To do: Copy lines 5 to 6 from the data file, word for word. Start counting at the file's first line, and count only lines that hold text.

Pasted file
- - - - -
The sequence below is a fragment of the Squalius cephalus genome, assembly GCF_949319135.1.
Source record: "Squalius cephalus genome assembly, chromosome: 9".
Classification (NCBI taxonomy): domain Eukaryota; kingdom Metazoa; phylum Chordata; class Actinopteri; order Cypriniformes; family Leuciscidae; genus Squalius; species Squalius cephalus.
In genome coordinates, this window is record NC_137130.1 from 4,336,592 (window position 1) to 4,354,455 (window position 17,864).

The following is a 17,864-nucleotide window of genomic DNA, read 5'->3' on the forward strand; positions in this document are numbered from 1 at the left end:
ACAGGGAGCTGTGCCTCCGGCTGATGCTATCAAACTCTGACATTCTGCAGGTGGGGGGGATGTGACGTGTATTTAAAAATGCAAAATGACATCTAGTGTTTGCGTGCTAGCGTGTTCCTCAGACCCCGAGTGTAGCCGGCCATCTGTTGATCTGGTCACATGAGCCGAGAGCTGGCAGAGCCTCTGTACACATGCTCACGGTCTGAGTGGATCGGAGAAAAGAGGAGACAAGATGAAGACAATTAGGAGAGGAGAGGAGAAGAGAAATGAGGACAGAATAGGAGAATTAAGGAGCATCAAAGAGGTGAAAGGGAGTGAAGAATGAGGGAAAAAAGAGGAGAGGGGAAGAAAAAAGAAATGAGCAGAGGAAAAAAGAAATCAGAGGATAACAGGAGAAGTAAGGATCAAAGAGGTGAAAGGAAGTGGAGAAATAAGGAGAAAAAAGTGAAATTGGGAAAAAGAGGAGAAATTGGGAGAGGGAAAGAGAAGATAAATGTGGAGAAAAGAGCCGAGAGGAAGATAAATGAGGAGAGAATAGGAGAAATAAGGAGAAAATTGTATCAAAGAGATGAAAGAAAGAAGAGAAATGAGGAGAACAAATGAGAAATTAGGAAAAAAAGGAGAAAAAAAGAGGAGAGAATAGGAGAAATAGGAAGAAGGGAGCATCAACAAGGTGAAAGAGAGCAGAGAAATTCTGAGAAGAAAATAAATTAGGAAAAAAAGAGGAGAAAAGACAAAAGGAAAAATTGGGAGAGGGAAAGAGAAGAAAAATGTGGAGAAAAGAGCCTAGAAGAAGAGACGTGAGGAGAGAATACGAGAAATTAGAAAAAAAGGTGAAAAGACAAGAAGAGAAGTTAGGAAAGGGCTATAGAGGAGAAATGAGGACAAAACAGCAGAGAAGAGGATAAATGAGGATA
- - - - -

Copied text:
The following is a 17,864-nucleotide window of genomic DNA, read 5'->3' on the forward strand; positions in this document are numbered from 1 at the left end:
ACAGGGAGCTGTGCCTCCGGCTGATGCTATCAAACTCTGACATTCTGCAGGTGGGGGGGATGTGACGTGTATTTAAAAATGCAAAATGACATCTAGTGTTTGCGTGCTAGCGTGTTCCTCAGACCCCGAGTGTAGCCGGCCATCTGTTGATCTGGTCACATGAGCCGAGAGCTGGCAGAGCCTCTGTACACATGCTCACGGTCTGAGTGGATCGGAGAAAAGAGGAGACAAGATGAAGACAATTAGGAGAGGAGAGGAGAAGAGAAATGAGGACAGAATAGGAGAATTAAGGAGCATCAAAGAGGTGAAAGGGAGTGAAGAATGAGGGAAAAAAGAGGAGAGGGGAAGAAAAAAGAAATGAGCAGAGGAAAAAAGAAATCAGAGGATAACAGGAGAAGTAAGGATCAAAGAGGTGAAAGGAAGTGGAGAAATAAGGAGAAAAAAGTGAAATTGGGAAAAAGAGGAGAAATTGGGAGAGGGAAAGAGAAGATAAATGTGGAGAAAAGAGCCGAGAGGAAGATAAATGAGGAGAGAATAGGAGAAATAAGGAGAAAATTGTATCAAAGAGATGAAAGAAAGAAGAGAAATGAGGAGAACAAATGAGAAATTAGGAAAAAAAGGAGAAAAAAAGAGGAGAGAATAGGAGAAATAGGAAGAAGGGAGCATCAACAAGGTGAAAGAGAGCAGAGAAATTCTGAGAAGAAAATAAATTAGGAAAAAAAGAGGAGAAAAGACAAAAGGAAAAATTGGGAGAGGGAAAGAGAAGAAAAATGTGGAGAAAAGAGCCTAGAAGAAGAGACGTGAGGAGAGAATACGAGAAATTAGAAAAAAAGGTGAAAAGACAAGAAGAGAAGTTAGGAAAGGGCTATAGAGGAGAAATGAGGACAAAACAGCAGAGAAGAGGATAAATGAGGATA